The USC Trojans clearly view incoming freshman JT Daniels as the team’s future. The Mater Dei product has all the talent in the world, but will he be able to bring a championship back to LA?
Yes, JT Daniels is the obvious choice for the biggest true freshman to watch this upcoming season. And there is a reason for that.
Daniels will join the Trojans with an unreal amount of hype surrounding him. In the 2017 season, the 6-foot-2 and 205 pound quarterback led Mater Dei to their first state championship win in eighteen years. Because of Daniels’ play, Mater Dei had the entire nation buzzing as the number one high school football team in the country. Just a couple days ago, Daniels won the Gatorade Athlete of the Year award.
So yeah, you can see why everybody involved with USC — the coaches, students, alumni, fans — is so anxious to watch this kid play. Daniels hasn’t even taken a single snap as a Trojan and he’s already a star.
And no, I’m not going to rain on his parade. I’m actually going to try to add even more hype to the arrival of Daniels.
I attended the Mater Dei-St. Mary’s game at Levi’s Stadium back last September as a part of the media for the game. I watched Daniels closely from the sidelines as he made Russell Wilson-like plays of throwing beautiful deep balls, scrambling around the pocket, and consistently making big plays. There’s only one thought that crosses my mind during the game — “This kid is pro-ready.”
Laugh all you want. How can a high schooler be professional, like NFL-level, ready? But I was — and am — serious about this sentiment. Daniels’ accuracy, strength, wits, and exceptional all-around ability as a passer had me convinced that he was pro-ready. I had never seen any high school quarterback like Daniels. And the best part? Daniels’ tangibles aren’t even the best thing about him.
Prior to the game, I saw Daniels in the 49ers’ locker room hallway marching with his teammates back from warmups to the locker room. All of a sudden, Daniels stops and starts staring intently at something. My eager and unaware self walks up to him and slaps him on the shoulder, introducing myself as one of the media members of the game. He snaps out of this trance and responds with the utmost courtesy to me. After we finish our talk, I look at what he was staring so closely at — a set of football values imprinted on one of the walls of the locker room hallway — values which he seem to truly believe in, helping him experience continuous success in the game of football.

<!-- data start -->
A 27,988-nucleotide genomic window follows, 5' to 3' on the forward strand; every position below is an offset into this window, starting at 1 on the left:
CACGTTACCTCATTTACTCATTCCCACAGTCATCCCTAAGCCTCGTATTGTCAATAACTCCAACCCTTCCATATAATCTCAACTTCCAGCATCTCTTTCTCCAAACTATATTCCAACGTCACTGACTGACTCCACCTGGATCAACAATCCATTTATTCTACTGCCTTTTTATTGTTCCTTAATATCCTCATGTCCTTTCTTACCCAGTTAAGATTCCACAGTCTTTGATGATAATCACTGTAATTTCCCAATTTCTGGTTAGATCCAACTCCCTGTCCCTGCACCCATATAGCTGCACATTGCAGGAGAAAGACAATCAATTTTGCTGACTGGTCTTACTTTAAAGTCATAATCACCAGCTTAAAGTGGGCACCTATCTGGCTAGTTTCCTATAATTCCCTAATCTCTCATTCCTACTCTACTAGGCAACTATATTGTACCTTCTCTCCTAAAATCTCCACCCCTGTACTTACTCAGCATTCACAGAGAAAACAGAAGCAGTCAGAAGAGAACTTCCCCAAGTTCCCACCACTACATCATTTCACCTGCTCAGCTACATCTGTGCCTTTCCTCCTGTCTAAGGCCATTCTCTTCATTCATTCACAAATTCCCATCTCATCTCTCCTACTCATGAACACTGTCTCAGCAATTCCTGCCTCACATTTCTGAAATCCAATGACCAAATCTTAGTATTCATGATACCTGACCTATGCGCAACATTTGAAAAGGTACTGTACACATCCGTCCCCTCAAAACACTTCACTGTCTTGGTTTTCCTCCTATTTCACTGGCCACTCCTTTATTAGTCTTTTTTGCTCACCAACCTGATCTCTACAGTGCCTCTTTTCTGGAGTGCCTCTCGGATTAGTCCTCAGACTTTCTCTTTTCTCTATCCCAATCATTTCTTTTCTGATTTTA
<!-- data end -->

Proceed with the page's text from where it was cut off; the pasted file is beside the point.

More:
During the game, Daniels is dominating on the field, but when he’s not on it, he immediately calls his offense together to watch film together. He is clearly the de-facto leader of the offense, and every single player on the team possesses the utmost respect for him.
After the huge 52-14 win for Mater Dei, Daniels answers my question about one of the Houdini-like plays he made during the game.
“There was good coverage, and I had a clean pocket so I really never had to escape,” Daniels said. “I tried to make something happen, so I rolled out left, and just let what happened happen.”
Daniels carries this calm demeanor with him on the field. He’s a leader, but doesn’t crack under pressure. His answer to my question, to me at least, spoke volumes to how comfortable he is on the field throwing the football in high-pressure situations. That’s what greats like Joe Montana and Tom Brady are known for.
Oh yeah, and Daniels is definitely excited to be a Trojan. Just look at my SB Nation profile picture. I didn’t even ask him to gesture with a “Fight On” symbol. He just automatically puts up those two fingers while smiling for the camera. Any athlete who is passionate about their school and its culture will have a higher chance of bringing it success.
The JT Daniels hype train has left the station. And as Daniels starts to get more and more playing time as a Trojan, believe me — it is not going to stop anytime soon.